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An engineer who was retained by its client to design and construct anaerobic digesters to process cattle manure and paper sludge was sued by its client when the system failed to process the amount of sludge and produce the amount of electricity per day that engineer represented would be produced, and on which the client based its decision to award the contract to the engineer.  In a “design and engineering document”, the engineer made multiple representations regarding the design and operation of the digester, including that the digester was capable of processing “250 tons of paper sludge substrate … on a daily basis,” that it would “generate 2,600 kWh of electricity on a continuous basis,” and that the engineer had “extensive experience in the design, installation, and operation of digester systems.”   In the law suit, the client alleged negligent misrepresentation, breach of contract, and breach of the professional standard of care (i.e., negligence).   They say they relied on the engineer’s representations in their decision to go forward with the project and that this entitles them to pursue the negligent misrepresentation claim.   In arguing that the negligent misrepresentation claim must be dismissed by motion to dismiss, the engineer argued that it owed no duty to the plaintiffs outside of its contractual duty.  The court agreed.

The court said, “In distinguishing between persons engaged in the business of supplying information to others in a non-adversarial capacity and commercial transactions where the parties deal at arms length, it is important to consider whether the information was part of the product provided by the defendant, or whether it was merely incidental to the underlying transaction.”    The court went on to explain that there is no duty imposed on parties who deal at arm’s length. Negligent misrepresentation, says the court, “predominantly applies to situations where the information supplied harmed the plaintiff in its relations with third parties”, and this means that the negligent misrepresentation cause of action does not apply when “a defendant directly provides information to a plaintiff in the course of a transaction between the two parties, which information harms the plaintiff in the transaction with the defendant.”     In this case, since the engineer directly provided the representations in the course of the transaction between the parties, the information harmed only the client in the transaction and could not be the basis of a negligent misrepresentation action.  Amana Society v. GHD, Inc. and Excel Engineering, 2011 WL 3515475 (U.S. Dist Ct., North Dakota 2011).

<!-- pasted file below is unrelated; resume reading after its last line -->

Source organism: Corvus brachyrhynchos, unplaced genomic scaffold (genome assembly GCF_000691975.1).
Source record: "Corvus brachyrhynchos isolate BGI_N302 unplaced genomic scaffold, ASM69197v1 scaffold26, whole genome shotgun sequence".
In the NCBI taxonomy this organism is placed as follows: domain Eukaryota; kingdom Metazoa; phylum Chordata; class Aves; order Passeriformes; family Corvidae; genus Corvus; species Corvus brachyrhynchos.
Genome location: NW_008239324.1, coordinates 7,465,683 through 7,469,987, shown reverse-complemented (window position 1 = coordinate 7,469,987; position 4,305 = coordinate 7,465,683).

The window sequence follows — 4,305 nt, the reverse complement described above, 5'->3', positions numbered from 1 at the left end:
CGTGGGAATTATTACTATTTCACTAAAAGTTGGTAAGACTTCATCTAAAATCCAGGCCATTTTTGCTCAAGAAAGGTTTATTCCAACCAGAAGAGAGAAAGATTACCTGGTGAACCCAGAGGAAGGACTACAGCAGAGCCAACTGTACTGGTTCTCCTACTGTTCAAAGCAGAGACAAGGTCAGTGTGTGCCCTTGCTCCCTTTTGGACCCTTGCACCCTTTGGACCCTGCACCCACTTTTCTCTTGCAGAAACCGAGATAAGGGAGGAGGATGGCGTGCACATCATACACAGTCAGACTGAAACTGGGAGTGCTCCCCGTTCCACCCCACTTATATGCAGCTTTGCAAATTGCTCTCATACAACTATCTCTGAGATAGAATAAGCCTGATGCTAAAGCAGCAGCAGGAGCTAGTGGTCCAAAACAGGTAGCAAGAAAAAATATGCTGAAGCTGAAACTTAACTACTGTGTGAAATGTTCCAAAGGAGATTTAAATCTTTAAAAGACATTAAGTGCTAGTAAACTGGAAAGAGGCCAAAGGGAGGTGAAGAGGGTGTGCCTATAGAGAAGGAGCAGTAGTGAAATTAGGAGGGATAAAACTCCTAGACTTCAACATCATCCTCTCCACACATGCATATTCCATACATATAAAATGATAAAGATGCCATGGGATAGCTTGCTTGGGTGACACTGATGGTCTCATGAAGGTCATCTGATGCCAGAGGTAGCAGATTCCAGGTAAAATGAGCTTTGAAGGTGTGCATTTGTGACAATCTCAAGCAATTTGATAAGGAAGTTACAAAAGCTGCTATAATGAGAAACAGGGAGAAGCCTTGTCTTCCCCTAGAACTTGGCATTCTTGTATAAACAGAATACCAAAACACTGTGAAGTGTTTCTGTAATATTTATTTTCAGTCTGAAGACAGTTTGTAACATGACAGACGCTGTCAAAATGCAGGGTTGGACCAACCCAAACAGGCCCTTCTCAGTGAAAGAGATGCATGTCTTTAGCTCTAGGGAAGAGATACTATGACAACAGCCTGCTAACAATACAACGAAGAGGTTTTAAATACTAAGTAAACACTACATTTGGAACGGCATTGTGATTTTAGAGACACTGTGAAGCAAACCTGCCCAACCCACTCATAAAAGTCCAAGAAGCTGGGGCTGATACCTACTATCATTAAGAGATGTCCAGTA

Comment:  Negligent misrepresentation claims against designers and contractors seem to be increasing in the number.  Instead of suing for basic breach of contract or negligence, plaintiff’s seem to be increasingly adding Counts to the complaint for causes of action based on allegations of negligent misrepresentation or even fraud.  It can sometimes be difficult to get these counts dismissed early in a case and, as a consequence, a lot of time and money is wasted in interrogatories and depositions trying to get to the bottom of these allegations to prepare an appropriate defense.  The reasoning of the court in this case provides an excellent and clear argument for defendants to make to judges on motions to dismiss or on motions for summary judgment – to ask the court to distinguish between the representation the designer and contractor made to the client in the context of the proposals or the contract that was part of the commercial arms-length transaction to design and construct something, as opposed to a representation that arises when providing informational services to be relied upon by others.

About the author: Article written by J. Kent Holland, Jr.,  a construction lawyer located in Tysons Corner, Virginia,  with a national practice (formerly with Wickwire Gavin, P.C. and now with Construction Risk Counsel, PLLC) representing design professionals, contractors and project owners.  He is founder and president of a consulting firm, ConstructionRisk, LLC, providing consulting services to owners, design professionals, contractors and attorneys on construction projects.  He is publisher of ConstructionRisk.com Report and may be reached at Kent@ConstructionRisk.com or by calling 703-623-1932.  This article is published in ConstructionRisk.com Report, Vol. 14, No.3 (Mar 2012).

Copyright 2012, ConstructionRisk.com, LLC